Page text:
Although your baby’s teeth will not pierce through the gums until around 6 months, the enamel on all of those baby teeth is already perfectly formed. Your job is to keep that enamel perfect by starting with a few good habits early, well before the first tooth appears.
Start cleaning your baby’s mouth, well before the first teeth appear.
This can be easily done with a damp baby facecloth and should be done after each feeding. Here is a short video demonstrating this practice.
When the first teeth appear, you can continue using a damp cloth or you can switch to a soft baby toothbrush and using a tiny amount of fluoridated toothpaste. The amount of tooth paste you use should be no bigger than a grain if rice. The best position to brush your toddler’s teeth is from behind.
When the first teeth appear, it is also time to schedule your baby’s first dental visit
The American Academy of Pediatric Dentistry and the American Dental Association both recommend that babies be seen by a dentist no later that their first birthday. A study in the journal Pediatrics showed that children who have their first dental visit before age one have 40 percent lower dental costs in their first five years than children who do not.
When your baby only has a few front teeth, the brushing will only take about 20 seconds, but by the time your baby reaches 30 to 36 months of age and a full set of 20 baby teeth, you will need to switch to the next Stage toothbrush and you will need to brush for a whole minute. Using a timer is recommended as most people do not brush long enough, and anything less that one minute is not sufficient once your child has a full set of 20 baby teeth. Watch this excellent video to learn more…
It is important to change toothbrushes every 3 months. A good way to remember to change toothbrushes is to change with the seasons, March 21st, June 21st, September 21st and December 21st. Spring, Summer, Fall and Winter: new season, new toothbrush.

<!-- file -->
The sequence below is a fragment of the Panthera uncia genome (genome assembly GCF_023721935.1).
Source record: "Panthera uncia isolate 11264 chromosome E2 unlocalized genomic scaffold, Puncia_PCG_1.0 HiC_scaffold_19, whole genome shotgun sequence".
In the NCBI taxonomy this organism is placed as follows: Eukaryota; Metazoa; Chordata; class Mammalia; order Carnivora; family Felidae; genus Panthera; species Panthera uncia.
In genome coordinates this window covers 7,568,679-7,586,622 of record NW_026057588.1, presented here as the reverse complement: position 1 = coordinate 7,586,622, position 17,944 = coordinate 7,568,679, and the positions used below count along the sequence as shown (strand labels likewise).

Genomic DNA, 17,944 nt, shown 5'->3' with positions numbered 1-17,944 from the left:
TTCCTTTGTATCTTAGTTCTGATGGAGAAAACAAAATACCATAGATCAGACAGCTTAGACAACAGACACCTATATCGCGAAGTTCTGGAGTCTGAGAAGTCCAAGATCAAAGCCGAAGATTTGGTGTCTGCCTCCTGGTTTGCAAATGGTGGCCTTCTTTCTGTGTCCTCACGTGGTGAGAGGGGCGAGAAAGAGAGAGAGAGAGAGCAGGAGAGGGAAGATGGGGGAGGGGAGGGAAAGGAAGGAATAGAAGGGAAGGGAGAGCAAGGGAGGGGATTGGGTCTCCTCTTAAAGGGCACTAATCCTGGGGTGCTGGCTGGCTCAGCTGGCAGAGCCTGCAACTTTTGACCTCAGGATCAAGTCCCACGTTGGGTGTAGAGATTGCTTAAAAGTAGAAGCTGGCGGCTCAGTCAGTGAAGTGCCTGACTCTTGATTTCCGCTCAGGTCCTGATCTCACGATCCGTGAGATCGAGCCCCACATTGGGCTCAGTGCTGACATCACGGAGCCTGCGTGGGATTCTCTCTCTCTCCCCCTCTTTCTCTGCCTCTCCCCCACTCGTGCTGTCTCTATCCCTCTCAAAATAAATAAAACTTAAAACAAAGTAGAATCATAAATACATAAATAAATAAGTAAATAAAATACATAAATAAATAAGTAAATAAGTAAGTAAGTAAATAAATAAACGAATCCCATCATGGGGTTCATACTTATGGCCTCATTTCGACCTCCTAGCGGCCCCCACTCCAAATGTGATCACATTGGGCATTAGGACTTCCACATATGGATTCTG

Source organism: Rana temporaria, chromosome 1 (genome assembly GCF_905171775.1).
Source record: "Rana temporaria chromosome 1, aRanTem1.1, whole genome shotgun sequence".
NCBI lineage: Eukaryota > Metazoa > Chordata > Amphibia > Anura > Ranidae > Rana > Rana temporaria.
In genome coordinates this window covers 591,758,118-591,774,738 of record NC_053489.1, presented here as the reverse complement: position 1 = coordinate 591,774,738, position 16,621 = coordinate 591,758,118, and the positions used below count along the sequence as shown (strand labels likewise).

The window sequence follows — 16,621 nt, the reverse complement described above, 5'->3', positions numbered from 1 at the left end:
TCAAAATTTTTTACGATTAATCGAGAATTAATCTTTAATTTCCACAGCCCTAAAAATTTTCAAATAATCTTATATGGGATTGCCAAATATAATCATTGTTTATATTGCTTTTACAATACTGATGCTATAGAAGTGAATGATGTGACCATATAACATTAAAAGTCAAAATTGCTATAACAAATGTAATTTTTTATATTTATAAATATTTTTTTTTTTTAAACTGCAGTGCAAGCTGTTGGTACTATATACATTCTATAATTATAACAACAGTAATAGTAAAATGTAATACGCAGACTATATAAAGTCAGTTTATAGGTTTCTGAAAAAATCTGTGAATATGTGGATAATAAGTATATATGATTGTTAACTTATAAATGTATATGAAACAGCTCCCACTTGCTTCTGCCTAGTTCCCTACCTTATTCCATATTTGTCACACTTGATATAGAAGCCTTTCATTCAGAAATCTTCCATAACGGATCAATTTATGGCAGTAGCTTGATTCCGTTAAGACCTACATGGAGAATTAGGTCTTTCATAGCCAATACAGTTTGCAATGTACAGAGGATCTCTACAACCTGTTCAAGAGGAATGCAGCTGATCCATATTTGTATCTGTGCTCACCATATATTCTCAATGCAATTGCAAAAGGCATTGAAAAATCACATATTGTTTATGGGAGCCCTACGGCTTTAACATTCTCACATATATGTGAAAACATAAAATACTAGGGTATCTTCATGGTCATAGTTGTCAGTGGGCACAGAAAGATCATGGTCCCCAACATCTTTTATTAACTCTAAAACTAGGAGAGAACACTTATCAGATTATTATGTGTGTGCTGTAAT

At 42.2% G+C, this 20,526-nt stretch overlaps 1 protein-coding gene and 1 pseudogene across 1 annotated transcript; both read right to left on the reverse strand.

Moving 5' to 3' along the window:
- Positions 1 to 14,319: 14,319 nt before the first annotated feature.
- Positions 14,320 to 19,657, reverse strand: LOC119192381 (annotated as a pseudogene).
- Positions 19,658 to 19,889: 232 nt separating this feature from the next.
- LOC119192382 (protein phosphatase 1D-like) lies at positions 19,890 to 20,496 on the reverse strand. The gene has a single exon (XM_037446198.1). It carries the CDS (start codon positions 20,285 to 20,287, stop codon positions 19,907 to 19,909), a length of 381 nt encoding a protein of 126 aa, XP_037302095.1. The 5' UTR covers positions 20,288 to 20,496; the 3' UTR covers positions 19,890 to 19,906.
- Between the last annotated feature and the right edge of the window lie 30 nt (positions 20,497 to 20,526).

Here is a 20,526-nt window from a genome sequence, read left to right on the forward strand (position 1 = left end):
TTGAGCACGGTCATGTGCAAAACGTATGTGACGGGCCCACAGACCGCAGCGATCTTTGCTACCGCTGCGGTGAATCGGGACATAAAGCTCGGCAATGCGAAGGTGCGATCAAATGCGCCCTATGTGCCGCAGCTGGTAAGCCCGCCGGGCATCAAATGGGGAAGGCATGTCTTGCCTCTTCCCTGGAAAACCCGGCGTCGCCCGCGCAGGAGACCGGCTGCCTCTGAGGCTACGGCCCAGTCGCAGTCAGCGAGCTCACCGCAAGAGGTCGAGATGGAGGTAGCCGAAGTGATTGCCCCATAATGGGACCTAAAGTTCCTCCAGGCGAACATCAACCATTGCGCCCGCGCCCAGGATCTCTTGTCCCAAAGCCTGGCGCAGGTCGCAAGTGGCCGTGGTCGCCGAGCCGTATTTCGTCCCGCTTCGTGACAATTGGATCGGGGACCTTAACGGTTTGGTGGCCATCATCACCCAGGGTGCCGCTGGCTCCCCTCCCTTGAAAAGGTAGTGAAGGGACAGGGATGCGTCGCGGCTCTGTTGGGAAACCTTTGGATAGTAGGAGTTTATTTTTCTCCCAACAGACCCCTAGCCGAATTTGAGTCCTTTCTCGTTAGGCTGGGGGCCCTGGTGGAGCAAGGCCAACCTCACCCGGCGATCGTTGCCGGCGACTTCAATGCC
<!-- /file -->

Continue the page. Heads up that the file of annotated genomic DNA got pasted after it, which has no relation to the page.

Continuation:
Start weaning your baby off night time feeding when the first teeth come in.
If you choose to continue night time feeding, then you must commit to brushing your baby’s teeth after that (those) feeding(s) too. The natural sugars of breast milk or formula will eventually lead to caries (tooth decay) if allowed to sit on your child’s teeth overnight.
You will have already started introducing solid foods before the first teeth appear and your baby no longer needs to be constantly feeding. If you choose to put juice in the baby bottle, it should be no more than 4 ounces, and it should be part of one meal, not something (s)he has access to all day long, or even worse, all night long. Water between meals and at night is the best beverage you can offer your child.
The Baby Oral Health Program, from University of North Carolina, Chapel Hill, offers a wealth of evidence based knowledge on how to care for your child’s first teeth.